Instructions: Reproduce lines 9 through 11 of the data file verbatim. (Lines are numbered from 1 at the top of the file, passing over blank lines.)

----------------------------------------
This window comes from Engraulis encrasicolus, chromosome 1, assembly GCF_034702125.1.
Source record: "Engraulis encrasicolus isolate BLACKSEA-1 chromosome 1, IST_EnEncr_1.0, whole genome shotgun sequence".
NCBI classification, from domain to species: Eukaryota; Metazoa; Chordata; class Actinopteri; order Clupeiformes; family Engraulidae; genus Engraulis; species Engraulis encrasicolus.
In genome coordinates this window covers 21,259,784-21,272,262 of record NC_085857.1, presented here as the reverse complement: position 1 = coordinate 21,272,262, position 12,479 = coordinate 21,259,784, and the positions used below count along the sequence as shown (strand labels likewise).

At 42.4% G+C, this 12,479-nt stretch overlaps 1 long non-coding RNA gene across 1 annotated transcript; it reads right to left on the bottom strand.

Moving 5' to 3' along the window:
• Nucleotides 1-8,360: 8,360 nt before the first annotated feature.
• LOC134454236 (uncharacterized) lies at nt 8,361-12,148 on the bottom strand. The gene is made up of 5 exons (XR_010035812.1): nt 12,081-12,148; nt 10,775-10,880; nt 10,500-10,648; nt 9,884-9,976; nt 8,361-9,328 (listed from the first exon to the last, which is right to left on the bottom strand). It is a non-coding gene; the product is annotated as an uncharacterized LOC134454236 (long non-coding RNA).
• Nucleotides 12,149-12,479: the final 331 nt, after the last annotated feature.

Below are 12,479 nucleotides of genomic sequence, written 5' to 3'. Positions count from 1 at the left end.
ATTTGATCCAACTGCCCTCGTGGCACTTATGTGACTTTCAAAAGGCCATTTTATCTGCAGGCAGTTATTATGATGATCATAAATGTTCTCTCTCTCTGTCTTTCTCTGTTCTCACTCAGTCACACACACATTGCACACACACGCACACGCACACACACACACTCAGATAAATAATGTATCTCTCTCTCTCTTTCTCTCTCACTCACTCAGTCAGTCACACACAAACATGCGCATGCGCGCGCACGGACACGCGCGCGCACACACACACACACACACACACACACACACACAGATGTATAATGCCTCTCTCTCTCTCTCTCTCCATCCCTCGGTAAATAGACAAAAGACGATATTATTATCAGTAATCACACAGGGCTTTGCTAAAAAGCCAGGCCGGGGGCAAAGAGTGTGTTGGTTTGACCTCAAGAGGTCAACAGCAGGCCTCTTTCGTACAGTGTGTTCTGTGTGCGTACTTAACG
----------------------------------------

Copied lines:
• Nucleotides 12,149-12,479: the final 331 nt, after the last annotated feature.

Below are 12,479 nucleotides of genomic sequence, written 5' to 3'. Positions count from 1 at the left end.
ATTTGATCCAACTGCCCTCGTGGCACTTATGTGACTTTCAAAAGGCCATTTTATCTGCAGGCAGTTATTATGATGATCATAAATGTTCTCTCTCTCTGTCTTTCTCTGTTCTCACTCAGTCACACACACATTGCACACACACGCACACGCACACACACACACTCAGATAAATAATGTATCTCTCTCTCTCTTTCTCTCTCACTCACTCAGTCAGTCACACACAAACATGCGCATGCGCGCGCACGGACACGCGCGCGCACACACACACACACACACACACACACACACACAGATGTATAATGCCTCTCTCTCTCTCTCTCTCCATCCCTCGGTAAATAGACAAAAGACGATATTATTATCAGTAATCACACAGGGCTTTGCTAAAAAGCCAGGCCGGGGGCAAAGAGTGTGTTGGTTTGACCTCAAGAGGTCAACAGCAGGCCTCTTTCGTACAGTGTGTTCTGTGTGCGTACTTAACG